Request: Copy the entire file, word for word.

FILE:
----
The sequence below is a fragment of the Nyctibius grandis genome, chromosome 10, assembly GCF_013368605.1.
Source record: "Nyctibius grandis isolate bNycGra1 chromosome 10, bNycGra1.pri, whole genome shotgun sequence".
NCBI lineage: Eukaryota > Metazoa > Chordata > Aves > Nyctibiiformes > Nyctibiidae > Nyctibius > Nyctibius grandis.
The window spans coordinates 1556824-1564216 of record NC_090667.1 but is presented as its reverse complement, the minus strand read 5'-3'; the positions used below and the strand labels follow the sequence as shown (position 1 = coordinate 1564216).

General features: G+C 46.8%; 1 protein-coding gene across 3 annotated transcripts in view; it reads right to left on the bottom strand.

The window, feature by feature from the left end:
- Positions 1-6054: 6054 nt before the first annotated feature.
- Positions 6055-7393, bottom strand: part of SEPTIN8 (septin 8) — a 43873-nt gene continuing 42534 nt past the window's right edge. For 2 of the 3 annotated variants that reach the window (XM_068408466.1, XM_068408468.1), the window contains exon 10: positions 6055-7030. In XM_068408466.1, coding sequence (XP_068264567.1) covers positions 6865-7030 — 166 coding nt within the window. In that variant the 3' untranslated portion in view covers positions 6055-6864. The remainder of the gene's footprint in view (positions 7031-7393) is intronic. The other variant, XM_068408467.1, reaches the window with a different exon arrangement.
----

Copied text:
The sequence below is a fragment of the Nyctibius grandis genome, chromosome 10, assembly GCF_013368605.1.
Source record: "Nyctibius grandis isolate bNycGra1 chromosome 10, bNycGra1.pri, whole genome shotgun sequence".
NCBI lineage: Eukaryota > Metazoa > Chordata > Aves > Nyctibiiformes > Nyctibiidae > Nyctibius > Nyctibius grandis.
The window spans coordinates 1556824-1564216 of record NC_090667.1 but is presented as its reverse complement, the minus strand read 5'-3'; the positions used below and the strand labels follow the sequence as shown (position 1 = coordinate 1564216).

General features: G+C 46.8%; 1 protein-coding gene across 3 annotated transcripts in view; it reads right to left on the bottom strand.

The window, feature by feature from the left end:
- Positions 1-6054: 6054 nt before the first annotated feature.
- Positions 6055-7393, bottom strand: part of SEPTIN8 (septin 8) — a 43873-nt gene continuing 42534 nt past the window's right edge. For 2 of the 3 annotated variants that reach the window (XM_068408466.1, XM_068408468.1), the window contains exon 10: positions 6055-7030. In XM_068408466.1, coding sequence (XP_068264567.1) covers positions 6865-7030 — 166 coding nt within the window. In that variant the 3' untranslated portion in view covers positions 6055-6864. The remainder of the gene's footprint in view (positions 7031-7393) is intronic. The other variant, XM_068408467.1, reaches the window with a different exon arrangement.